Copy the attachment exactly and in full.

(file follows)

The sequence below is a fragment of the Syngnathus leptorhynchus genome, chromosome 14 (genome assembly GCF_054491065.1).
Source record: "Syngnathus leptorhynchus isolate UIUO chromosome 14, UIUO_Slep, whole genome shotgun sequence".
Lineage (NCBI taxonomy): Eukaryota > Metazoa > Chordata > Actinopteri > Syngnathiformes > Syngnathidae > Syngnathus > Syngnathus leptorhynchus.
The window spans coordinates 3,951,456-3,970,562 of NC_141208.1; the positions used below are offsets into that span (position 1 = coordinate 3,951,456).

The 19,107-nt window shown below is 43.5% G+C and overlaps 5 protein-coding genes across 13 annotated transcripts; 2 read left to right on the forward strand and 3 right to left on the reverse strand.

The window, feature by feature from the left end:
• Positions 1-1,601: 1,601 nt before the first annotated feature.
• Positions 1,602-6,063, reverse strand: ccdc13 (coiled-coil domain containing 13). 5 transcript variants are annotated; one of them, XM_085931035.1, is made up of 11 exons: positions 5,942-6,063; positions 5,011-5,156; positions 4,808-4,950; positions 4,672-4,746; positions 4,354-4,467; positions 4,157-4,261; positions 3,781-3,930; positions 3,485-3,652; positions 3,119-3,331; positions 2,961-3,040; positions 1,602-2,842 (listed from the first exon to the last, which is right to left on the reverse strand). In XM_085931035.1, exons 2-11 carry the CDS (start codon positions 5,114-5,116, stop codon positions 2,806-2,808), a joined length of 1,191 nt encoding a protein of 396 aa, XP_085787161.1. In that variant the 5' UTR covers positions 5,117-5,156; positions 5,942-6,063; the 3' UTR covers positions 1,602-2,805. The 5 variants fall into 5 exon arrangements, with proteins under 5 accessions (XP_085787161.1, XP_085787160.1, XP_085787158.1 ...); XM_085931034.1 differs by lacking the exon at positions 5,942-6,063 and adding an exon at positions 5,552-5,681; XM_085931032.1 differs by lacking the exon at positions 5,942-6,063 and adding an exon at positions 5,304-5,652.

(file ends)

The sequence below is a fragment of the Syngnathus leptorhynchus genome, chromosome 14 (genome assembly GCF_054491065.1).
Source record: "Syngnathus leptorhynchus isolate UIUO chromosome 14, UIUO_Slep, whole genome shotgun sequence".
Lineage (NCBI taxonomy): Eukaryota > Metazoa > Chordata > Actinopteri > Syngnathiformes > Syngnathidae > Syngnathus > Syngnathus leptorhynchus.
The window spans coordinates 3,951,456-3,970,562 of NC_141208.1; the positions used below are offsets into that span (position 1 = coordinate 3,951,456).

The 19,107-nt window shown below is 43.5% G+C and overlaps 5 protein-coding genes across 13 annotated transcripts; 2 read left to right on the forward strand and 3 right to left on the reverse strand.

The window, feature by feature from the left end:
• Positions 1-1,601: 1,601 nt before the first annotated feature.
• Positions 1,602-6,063, reverse strand: ccdc13 (coiled-coil domain containing 13). 5 transcript variants are annotated; one of them, XM_085931035.1, is made up of 11 exons: positions 5,942-6,063; positions 5,011-5,156; positions 4,808-4,950; positions 4,672-4,746; positions 4,354-4,467; positions 4,157-4,261; positions 3,781-3,930; positions 3,485-3,652; positions 3,119-3,331; positions 2,961-3,040; positions 1,602-2,842 (listed from the first exon to the last, which is right to left on the reverse strand). In XM_085931035.1, exons 2-11 carry the CDS (start codon positions 5,114-5,116, stop codon positions 2,806-2,808), a joined length of 1,191 nt encoding a protein of 396 aa, XP_085787161.1. In that variant the 5' UTR covers positions 5,117-5,156; positions 5,942-6,063; the 3' UTR covers positions 1,602-2,805. The 5 variants fall into 5 exon arrangements, with proteins under 5 accessions (XP_085787161.1, XP_085787160.1, XP_085787158.1 ...); XM_085931034.1 differs by lacking the exon at positions 5,942-6,063 and adding an exon at positions 5,552-5,681; XM_085931032.1 differs by lacking the exon at positions 5,942-6,063 and adding an exon at positions 5,304-5,652.